Hallux Valgus Deformity (Bunion)
A bunion, also referred to as hallux valgus deformity, refers to a malalignment of the forefoot in which there is a prominence over the inner aspect of the foot near the great toe. This enlargement is generally caused by medial deviation of the metatarsal bone and lateral deviation of the great toe. This is a common and disabling deformity in which the patient can experience pain especially when wearing shoes. Occasionally, intermittent numbness or chronic thickening of the skin in the area at the prominence is experienced. Athletes may complain of a decrease in their sports performance. The reason for bunion development is incompletely understood. Often grandparents, parents, and children may have hereditary bunions that run in the family. Another important factor in the development of a bunion deformity is poor choice of footwear, and specifically high-heeled pointed toe shoes. Nearly 90% of the bunion operations are performed on females which is likely secondary to footwear selection. If you must wear fashionable shoes then consider selecting a style with a lower heel and a more rounded toe-box.
The goal of bunion treatment is pain relief and deformity correction. In early bunion treatment, the use of soft shoes with a large toe-box or leather stretchers to soften your shoes may be beneficial. Anti-inflammatory medications and pads to minimize pressure over the bunion may be helpful. A night-time bunion splint may help slow progression of the deformity. As the bunion becomes more bothersome, operative intervention may be recommended to correct the bony malalignment. All bunion operations are not the same, and there are many different types of surgical repairs designed for different types of bunion deformities. We will be happy to discuss with you in detail which type of bunion operation we would recommend for you based on your X-rays. The operative correction of a bunion deformity is performed by an orthopaedic surgery team with the assistance of an anesthesiology team to provide general anesthesia. The operation usually takes 1–2 hours and usually includes the placement of internal implants such as small plates or screws. The internal fixation generally does not cause a problem and can be left in permanently. Many of our patients elect to have a nerve block placed in the leg while they are sedated which offers pain relief for up to three days.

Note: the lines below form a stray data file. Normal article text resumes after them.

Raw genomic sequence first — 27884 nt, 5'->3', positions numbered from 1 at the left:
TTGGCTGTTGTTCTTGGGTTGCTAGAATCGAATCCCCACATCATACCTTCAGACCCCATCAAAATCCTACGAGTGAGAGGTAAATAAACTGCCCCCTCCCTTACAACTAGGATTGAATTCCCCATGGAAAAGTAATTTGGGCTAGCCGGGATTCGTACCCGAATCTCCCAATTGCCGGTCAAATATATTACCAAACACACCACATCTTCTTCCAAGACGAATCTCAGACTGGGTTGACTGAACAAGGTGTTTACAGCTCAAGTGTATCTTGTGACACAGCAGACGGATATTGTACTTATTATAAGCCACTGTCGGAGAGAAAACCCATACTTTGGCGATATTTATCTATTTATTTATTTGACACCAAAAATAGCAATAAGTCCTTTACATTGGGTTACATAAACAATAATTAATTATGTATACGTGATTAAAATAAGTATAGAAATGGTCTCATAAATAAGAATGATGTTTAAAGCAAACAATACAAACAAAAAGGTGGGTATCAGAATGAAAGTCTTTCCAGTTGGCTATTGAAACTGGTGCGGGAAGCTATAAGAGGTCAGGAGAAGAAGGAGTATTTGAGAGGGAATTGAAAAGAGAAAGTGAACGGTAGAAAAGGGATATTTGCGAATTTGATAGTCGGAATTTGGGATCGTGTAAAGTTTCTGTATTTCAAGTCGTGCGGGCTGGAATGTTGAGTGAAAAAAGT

Following surgery, careful postoperative care is needed in order to keep the foot in proper alignment while healing occurs. Usually patients do not need to spend the night in the hospital after a bunion surgery. Frequent office visits are necessary to inspect the incisions and to splint the toe in the correct position. We would like to see you every 7–10 days for the first few weeks. Stitches are usually removed at 2–3 weeks. You will likely be able to bear weight on your heel the first week after surgery when your nerve block wears off. Although we will allow you to put weight on your heel, to help insure a good outcome, we will ask you to walk flat-footed for 6 weeks without putting pressure on your toe. It is not usually necessary to wear a cast as a postoperative boot with toe taping will offer protection for 6–8 weeks. Transitioning back into a regular shoe usually occurs around 8–12 weeks after surgery and activities such as jogging usually take at least 16 weeks before they can be done safely. Time off from work depends on the type of job but prepare to take off at least 1–2 weeks because elevation of the foot above the heart is very important for the first few days.
Left: Normal foot. Right: Bunion deformity.
© 2015 Jesse F. Doty, MD - Reviewed: October, 2015
Dr. Doty is a foot and ankle fellowship-trained orthopaedic surgeon with an interest in providing musculoskeletal care to the lower extremity. Subspecialty training equips him to confidently address some of the most complicated deformities of the foot and ankle. He is well-versed in internal fixation as well as external fixation in treating chronic hindfoot and forefoot deformities.